The reconstruction of human limb bones found in Atapuerca, Spain, has helped scientists to determine the height of the human species Homo heidelbergensis.
Along with its enormous quantity of fossils, one of the most important features of the Sima de los Huesos site in Atapuerca, Burgos, is the splendid state of the findings. They are so well conserved that the 27 complete bones from some 500,000 years ago have been reconstructed.
“The incredible collection allows us to estimate the height of species such as H. heidelbergensis, who inhabited Europe during the Middle Pleistocene era and is the ancestor of the Neanderthal. Such estimations are based solely on analysis of the large complete bones, like those from the arm and the leg,” said to SINC Dr José Miguel Carretero Díaz, a researcher at the University of Burgos and lead author of a study published in the Journal of Human Evolution.
In addition, since bones were complete, the researchers were able to determine whether they belonged to a male or female and thus calculate the height of both men and women.
“Estimations to date were based on incomplete bone samples, the length of which had to be estimated too. We also used to use formulas based on just one reference population and we were not even sure as to its appropriateness,” Dr Díaz said.
Since the most fitting race or ecology for these human beings was unknown, scientists used multiracial and multigender formulas to estimate the height for the entire population in order to reduce the error margin and get a closer insight on the reality.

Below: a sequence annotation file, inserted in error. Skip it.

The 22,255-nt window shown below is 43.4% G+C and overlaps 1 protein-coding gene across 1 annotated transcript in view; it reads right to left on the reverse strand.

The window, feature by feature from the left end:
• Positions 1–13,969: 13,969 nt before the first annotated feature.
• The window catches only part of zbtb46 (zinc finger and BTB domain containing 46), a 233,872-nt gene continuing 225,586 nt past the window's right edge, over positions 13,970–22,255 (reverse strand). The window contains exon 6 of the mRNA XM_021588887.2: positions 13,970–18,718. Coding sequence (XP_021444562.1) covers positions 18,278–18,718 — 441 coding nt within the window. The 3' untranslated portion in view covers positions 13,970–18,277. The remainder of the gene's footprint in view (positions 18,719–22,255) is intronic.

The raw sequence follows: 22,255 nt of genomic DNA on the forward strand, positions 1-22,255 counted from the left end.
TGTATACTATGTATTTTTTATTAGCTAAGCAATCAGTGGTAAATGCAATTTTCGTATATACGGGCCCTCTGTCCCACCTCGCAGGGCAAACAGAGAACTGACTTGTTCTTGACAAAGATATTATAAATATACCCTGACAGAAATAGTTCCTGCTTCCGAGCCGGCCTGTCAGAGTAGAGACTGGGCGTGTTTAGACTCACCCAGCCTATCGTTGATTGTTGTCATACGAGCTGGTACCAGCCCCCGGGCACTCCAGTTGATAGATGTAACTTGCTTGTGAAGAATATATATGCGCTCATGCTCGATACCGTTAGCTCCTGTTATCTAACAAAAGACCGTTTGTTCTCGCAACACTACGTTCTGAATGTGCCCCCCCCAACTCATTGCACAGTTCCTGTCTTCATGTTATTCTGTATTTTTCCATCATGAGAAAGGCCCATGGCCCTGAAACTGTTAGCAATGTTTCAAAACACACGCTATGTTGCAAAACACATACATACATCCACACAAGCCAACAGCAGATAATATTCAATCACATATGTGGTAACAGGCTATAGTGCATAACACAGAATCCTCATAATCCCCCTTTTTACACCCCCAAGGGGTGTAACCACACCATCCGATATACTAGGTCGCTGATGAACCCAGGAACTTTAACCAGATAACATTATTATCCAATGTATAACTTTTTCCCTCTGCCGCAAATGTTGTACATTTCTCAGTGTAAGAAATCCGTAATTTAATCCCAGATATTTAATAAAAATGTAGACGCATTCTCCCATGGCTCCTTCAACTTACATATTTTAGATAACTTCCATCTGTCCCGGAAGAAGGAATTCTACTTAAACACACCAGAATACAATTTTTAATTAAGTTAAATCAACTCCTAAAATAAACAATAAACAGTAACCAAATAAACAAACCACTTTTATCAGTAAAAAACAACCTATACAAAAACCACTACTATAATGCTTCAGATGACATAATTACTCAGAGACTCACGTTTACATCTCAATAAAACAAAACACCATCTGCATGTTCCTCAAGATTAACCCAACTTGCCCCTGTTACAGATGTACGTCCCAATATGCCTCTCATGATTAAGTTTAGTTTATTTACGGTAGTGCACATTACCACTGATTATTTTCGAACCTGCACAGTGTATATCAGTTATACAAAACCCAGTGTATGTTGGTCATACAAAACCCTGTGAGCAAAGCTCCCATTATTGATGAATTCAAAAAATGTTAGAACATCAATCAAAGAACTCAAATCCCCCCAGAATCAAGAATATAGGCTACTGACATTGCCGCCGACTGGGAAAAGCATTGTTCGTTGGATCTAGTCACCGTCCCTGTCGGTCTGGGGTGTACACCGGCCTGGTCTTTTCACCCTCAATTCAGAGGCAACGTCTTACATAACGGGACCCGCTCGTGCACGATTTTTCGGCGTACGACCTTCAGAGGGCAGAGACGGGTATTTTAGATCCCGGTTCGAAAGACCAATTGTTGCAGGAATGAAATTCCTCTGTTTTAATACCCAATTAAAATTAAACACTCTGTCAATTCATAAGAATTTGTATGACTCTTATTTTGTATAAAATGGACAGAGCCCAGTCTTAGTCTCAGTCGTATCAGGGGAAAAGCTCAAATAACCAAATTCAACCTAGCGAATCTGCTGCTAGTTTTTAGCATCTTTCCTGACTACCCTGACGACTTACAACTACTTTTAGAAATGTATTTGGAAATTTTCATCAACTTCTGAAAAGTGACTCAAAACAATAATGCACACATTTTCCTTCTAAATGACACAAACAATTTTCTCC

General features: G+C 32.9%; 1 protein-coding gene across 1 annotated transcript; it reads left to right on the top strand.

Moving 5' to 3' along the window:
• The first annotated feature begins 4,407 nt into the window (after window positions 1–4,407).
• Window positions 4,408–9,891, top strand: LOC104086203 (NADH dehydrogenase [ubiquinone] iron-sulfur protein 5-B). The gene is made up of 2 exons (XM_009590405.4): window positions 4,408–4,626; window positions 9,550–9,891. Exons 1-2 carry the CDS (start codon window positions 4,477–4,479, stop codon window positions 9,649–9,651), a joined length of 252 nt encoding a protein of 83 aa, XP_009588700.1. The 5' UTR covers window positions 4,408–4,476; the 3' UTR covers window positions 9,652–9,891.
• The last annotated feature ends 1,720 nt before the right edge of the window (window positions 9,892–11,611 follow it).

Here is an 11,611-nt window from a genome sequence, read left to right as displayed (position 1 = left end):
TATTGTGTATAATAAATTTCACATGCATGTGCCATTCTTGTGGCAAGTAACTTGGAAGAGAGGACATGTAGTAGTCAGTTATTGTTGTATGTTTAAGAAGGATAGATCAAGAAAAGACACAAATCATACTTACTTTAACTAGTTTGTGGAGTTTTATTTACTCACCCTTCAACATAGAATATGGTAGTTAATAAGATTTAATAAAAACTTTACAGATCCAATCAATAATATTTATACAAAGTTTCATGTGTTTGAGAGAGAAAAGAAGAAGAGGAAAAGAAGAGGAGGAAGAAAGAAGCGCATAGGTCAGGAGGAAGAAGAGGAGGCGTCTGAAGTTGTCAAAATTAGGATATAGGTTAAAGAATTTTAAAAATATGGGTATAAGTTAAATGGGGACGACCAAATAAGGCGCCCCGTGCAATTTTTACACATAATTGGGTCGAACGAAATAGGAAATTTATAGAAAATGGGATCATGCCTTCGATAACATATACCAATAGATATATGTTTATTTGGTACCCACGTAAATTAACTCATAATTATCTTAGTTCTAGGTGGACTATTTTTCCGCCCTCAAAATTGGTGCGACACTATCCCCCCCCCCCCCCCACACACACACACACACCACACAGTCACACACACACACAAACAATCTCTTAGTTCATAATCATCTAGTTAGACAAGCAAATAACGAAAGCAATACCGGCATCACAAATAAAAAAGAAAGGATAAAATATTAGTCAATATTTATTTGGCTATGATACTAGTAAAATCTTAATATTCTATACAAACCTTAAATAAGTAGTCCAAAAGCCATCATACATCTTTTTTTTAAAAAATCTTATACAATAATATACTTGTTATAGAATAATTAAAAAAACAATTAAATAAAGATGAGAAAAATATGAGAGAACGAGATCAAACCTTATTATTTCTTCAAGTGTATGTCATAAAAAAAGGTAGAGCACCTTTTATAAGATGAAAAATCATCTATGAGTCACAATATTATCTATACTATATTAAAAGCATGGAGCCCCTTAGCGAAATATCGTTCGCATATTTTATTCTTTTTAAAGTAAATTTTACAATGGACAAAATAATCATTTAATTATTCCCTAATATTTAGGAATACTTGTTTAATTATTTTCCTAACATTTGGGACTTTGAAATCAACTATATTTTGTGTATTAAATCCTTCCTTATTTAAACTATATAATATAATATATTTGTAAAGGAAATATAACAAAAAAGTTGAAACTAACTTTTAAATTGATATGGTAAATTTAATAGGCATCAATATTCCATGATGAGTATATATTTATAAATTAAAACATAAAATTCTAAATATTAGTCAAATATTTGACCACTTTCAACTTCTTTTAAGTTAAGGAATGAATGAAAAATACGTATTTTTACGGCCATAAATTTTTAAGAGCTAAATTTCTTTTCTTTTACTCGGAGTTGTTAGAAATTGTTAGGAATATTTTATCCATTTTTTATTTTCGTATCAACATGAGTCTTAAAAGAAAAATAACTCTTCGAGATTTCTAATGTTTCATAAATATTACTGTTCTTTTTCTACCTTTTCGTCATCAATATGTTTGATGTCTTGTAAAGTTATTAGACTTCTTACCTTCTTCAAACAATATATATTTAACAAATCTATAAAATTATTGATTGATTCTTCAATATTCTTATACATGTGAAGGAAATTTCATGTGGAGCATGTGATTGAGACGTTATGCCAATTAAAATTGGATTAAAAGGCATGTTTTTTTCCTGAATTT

“We calculated an overall average for the sample and one for each of the sexes. The same was done with the Neanderthal and Cro-Magnon fossils,” the researcher explained.
The results reveal that H. heidelbergensis from the Sima de los Huesos were 163.6 cm tall on average, while Neanderthals were 160.6 cm.
“Neither can be described as being short and both are placed in the medium and above-medium height categories. But, both species featured tall individuals,” Dr Díaz said.
The height of these two species is similar to that of modern day population of mid-latitudes, like in the case of Central Europe and the Mediterranean.
The humans who arrived in Europe during the Upper Palaeolithic era, Cro-Magnons or anatomically modern humans, replaced the Neanderthal populations. They were significantly taller (about 177.4 cm) than other human species and their average height for both sexes was higher, falling in the very tall individual category.
According to the researchers, putting aside the margin corresponding to small biotype species like H. habilis (East Africa), H. georgicus (Georgia) and H. floresiensis (Flores in Indonesia), all documented humans during the Early and Middle Pleistocene Era that inhabited Africa (H. ergaster, H. rhodesiensis), Asia (H. erectus) and Europe (H. antecessor, H. heidelbergensis and H. neanderthalensis) seemed to have medium and above-medium heights for the most part of two millions years. However, the researchers state that “amongst every population we have found a tall or very tall individual.”
In their opinion, this suggests that the height of the Homo genus remained more or less stable for 2 million years until the appearance of a “ground-breaking species in this sense” in Africa just 200,000 years ago. These were the Homo sapiens, who were initially significantly taller than any other species that existed at the time.
Bibliographic information: Carreteroa J-M. et al. 2012. Stature estimation from complete long bones in the Middle Pleistocene humans from the Sima de los Huesos, Sierra de Atapuerca (Spain). Journal of Human Evolution 62 (2); 242–255.